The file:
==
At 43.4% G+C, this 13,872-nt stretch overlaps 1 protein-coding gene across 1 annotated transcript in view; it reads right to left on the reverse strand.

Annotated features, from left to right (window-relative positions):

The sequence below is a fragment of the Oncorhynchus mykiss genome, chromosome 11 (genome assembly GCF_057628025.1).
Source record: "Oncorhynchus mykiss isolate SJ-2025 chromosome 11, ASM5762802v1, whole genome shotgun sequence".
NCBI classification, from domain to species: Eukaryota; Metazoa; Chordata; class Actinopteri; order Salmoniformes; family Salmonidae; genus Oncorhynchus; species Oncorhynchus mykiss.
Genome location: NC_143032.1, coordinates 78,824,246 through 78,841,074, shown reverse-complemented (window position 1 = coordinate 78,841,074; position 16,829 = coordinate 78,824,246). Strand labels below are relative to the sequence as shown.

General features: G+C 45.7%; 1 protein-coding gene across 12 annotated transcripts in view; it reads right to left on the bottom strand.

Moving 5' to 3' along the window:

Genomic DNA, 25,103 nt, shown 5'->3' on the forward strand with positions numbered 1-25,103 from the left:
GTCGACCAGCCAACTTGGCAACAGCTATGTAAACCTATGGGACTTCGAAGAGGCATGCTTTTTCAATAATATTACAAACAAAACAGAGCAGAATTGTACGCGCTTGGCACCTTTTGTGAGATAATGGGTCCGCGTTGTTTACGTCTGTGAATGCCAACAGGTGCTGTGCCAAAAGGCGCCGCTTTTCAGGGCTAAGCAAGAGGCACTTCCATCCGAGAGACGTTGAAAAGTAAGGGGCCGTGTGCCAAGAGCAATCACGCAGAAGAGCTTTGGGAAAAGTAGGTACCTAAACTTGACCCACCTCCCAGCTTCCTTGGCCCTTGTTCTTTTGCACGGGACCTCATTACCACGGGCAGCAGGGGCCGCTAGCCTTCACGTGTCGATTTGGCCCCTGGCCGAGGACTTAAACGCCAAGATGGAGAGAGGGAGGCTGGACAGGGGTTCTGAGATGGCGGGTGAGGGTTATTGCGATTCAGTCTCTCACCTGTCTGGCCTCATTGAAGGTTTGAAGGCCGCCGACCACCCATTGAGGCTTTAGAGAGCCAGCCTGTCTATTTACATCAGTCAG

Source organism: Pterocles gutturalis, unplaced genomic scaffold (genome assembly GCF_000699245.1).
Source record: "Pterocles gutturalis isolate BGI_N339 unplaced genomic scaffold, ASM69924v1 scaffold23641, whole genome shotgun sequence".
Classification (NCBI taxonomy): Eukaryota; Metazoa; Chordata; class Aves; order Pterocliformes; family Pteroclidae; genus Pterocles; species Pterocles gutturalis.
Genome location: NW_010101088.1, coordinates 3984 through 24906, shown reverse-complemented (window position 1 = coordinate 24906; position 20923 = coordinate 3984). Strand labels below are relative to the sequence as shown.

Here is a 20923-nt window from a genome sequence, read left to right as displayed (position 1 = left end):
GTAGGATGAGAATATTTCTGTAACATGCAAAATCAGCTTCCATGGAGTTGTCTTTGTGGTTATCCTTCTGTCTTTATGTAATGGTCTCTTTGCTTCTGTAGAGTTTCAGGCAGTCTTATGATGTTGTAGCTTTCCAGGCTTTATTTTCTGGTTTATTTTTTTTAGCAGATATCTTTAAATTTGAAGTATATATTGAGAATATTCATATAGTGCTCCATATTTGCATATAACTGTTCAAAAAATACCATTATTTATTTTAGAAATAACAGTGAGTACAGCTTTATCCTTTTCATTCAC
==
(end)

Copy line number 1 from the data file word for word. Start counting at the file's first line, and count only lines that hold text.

At 43.4% G+C, this 13,872-nt stretch overlaps 1 protein-coding gene across 1 annotated transcript in view; it reads right to left on the reverse strand.